Sometimes, life happens, and when it does, it’s important to be prepared. That's why it's important to always have an emergency savings fund for when that "rainy day" comes.
What Is An Emergency Fund?
An emergency fund is a sum of money dedicated to things like unexpected home repairs, job loss, medical procedures, and anything else you did not plan for. These funds allow you to dip into savings without using high-interest credit cards or loans during a time of financial hardship. Some people choose to put their emergency funds into a dedicated account, while others earmark the funds within an existing savings account.
Either way, by putting money into a dedicated savings account each month, you establish a solid savings bundle to use in the case of an emergency. Most financial advisors recommend keeping three to six months of expenses in the account, but some people have 12 or more. It depends on your expenses and comfort level. Either way - you should have an account that you do not touch unless there’s an emergency.
Saving for an Emergency Fund
First, you need to understand how much money you earn and spend each month. Calculate your monthly paychecks and any other income you receive, like bonuses, social security, or child support. Then, calculate your monthly expenditures, like housing costs, utilities, groceries, insurance, gas, and other household necessities. To learn how to appropriately budget for all of life’s expenses, check out our blog about using the 50/30/20 rule.
Once you know the total, you will need to determine how much money you need to put aside. If you need assistance, check out NerdWallet’s emergency fund calculator.
After the goal has been established, you can start putting money aside from each paycheck. In the case of an emergency, you can pull funds from the dedicated savings account, without having to take out a loan, use a credit card, or withdraw money from your 401(k) or IRA.
If you are looking to establish an emergency fund quickly, you can speed up your savings with these tips:
- Refinance or consolidate existing loans, such as a mortgage, car payment, or other debts. By refinancing, you may receive a reduced loan rate, meaning more money in your pocket each month.
- Reduce the number of monthly subscriptions. Comb through your bank statements to see what you’re spending money on. Realizing you never use your Disney+ subscription? End it to save extra cash!
- Use your skill set for a side hustle. Artists can sell their projects on websites like Etsy, and people with a special understanding of school subjects can become private tutors. The opportunities are endless, and if you have a skill, you can most likely profit from it.
- Add bonuses, monetary gifts, and tax refunds to your emergency fund. No shopping spree this time!
- Sign up for a side gig, like becoming an Uber driver or Shipt shopper. The extra earnings can go straight into your emergency fund.
Where to Keep an Emergency Fund
Emergency funds should be accessible, so it’s best to keep them in accounts that don’t have withdrawal penalties.
One option is to open a high-yield savings account with your financial institution. These accounts have high interest rates that accrue annually, so the more money you have in them, the more money you earn as well.
Another option is a money market account, which most banks and credit unions offer. These accounts have higher interest rates than traditional savings accounts, but they often require a monthly minimum balance, so make sure you can maintain the balance before committing to this account.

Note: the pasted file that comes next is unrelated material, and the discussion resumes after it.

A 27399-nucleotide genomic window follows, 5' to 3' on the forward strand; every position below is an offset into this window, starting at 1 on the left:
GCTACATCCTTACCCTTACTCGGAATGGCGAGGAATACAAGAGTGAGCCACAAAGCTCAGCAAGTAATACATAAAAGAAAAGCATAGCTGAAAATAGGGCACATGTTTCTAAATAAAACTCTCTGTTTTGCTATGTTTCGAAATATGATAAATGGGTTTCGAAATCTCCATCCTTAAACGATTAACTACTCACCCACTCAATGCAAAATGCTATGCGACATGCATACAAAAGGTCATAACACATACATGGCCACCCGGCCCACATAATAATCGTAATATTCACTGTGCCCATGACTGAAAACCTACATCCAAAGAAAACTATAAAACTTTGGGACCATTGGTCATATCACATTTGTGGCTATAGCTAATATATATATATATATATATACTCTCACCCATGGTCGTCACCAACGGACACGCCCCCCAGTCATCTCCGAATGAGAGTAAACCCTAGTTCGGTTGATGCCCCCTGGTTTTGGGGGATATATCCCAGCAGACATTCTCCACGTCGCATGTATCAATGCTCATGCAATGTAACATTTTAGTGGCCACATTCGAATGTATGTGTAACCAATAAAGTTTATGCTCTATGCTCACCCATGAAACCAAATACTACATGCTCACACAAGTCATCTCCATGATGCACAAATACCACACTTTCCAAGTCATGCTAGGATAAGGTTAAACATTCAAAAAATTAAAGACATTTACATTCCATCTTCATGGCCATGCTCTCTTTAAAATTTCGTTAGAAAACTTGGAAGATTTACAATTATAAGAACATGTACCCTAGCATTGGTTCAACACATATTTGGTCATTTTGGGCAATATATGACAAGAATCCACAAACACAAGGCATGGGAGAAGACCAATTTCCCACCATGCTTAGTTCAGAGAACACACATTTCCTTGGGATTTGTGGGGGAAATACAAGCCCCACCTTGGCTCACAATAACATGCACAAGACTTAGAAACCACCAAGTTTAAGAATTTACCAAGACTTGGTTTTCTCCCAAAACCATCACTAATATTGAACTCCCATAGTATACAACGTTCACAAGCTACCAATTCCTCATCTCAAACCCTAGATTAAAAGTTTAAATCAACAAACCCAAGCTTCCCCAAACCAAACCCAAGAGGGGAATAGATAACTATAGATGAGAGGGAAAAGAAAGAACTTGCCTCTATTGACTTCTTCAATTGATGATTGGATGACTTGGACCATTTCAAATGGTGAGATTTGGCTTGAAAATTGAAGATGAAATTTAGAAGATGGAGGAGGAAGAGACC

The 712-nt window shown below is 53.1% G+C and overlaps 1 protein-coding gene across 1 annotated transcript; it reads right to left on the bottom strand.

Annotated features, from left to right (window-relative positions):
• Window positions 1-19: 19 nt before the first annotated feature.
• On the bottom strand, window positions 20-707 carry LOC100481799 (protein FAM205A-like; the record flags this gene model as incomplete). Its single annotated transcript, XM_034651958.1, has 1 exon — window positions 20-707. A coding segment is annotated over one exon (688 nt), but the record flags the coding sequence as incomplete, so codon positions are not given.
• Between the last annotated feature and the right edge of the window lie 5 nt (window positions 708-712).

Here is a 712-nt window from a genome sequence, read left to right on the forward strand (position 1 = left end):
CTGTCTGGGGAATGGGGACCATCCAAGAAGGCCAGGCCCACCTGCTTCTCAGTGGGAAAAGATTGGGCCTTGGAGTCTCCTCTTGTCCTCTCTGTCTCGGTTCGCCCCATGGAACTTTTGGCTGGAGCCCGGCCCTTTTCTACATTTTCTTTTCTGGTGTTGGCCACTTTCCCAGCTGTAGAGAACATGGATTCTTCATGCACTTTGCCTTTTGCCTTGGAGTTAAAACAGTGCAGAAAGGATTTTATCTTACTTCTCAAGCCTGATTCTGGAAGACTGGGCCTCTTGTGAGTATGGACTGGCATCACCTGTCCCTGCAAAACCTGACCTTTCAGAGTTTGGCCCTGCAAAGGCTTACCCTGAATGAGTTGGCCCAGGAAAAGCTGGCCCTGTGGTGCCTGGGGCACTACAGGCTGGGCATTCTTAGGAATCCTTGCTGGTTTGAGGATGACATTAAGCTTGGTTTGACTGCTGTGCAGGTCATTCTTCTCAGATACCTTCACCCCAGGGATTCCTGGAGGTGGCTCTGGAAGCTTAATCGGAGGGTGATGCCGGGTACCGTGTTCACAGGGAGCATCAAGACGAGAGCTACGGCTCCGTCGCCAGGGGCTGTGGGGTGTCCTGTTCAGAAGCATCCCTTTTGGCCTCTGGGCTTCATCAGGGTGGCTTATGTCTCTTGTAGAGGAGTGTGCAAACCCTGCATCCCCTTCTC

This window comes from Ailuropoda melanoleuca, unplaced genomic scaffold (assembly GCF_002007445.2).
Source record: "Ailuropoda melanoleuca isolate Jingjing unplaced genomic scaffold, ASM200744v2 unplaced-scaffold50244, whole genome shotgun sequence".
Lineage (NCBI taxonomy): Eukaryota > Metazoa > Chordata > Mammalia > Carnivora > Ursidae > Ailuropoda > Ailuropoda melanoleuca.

Lastly, certificates of deposit (or CDs), are low-risk investment options that you can obtain through most financial institutions and brokerages, and with high interest rates, you can earn more money per dollar you invest. These often have a term limit though, so if you take out a 12-month CD, then you won’t be able to withdraw the amount until one year after opening, otherwise you will face early withdrawal penalties.
Using an Emergency Fund
The short answer? Don’t!
It’s important to remember that emergency funds should only be used for actual emergencies, not vacations, debts, or other major expenses. If you find yourself in a pinch, the things you can use your fund for include:
- Medical expenses such as surgery, the birth of a child, or procedures that aren’t covered by insurance.
- Unexpected and necessary repairs to your home or vehicle.
- Everyday expenses if you lose your job or experience a pay cut.
- Funeral costs for a loved one.
- Emergency veterinary care.
Remember that things like a technology upgrade, car registration, property taxes, or holiday gifts are not considered emergency expenses, though they can be large costs sometimes. Plan ahead for things you expect to purchase so you can leave your emergency fund alone until you experience an actual financial emergency. Using the 50/30/20 budget rule will help you appropriately budget your money so this doesn’t become an issue.
Rebuilding Your Emergency Fund
In the event that you use your emergency fund, it’s important to take the proper steps to replenish it.
After reviewing your income and expenses again, you will determine a new goal and repeat the same steps as before. However, this time, you should consider ways to decrease unnecessary or luxury spending, like purchasing new clothes or going on vacation, until you’ve established a solid emergency fund again.
You never know when another emergency will happen again.
Whether you open a money market account or an additional savings account, it’s important that you set aside money in a place separate from your generic checking and savings account. By establishing a goal (and sticking to it), your savings will grow and better prepare you in the case of an emergency.
To learn more money saving tips, check out the Slavic401k blog.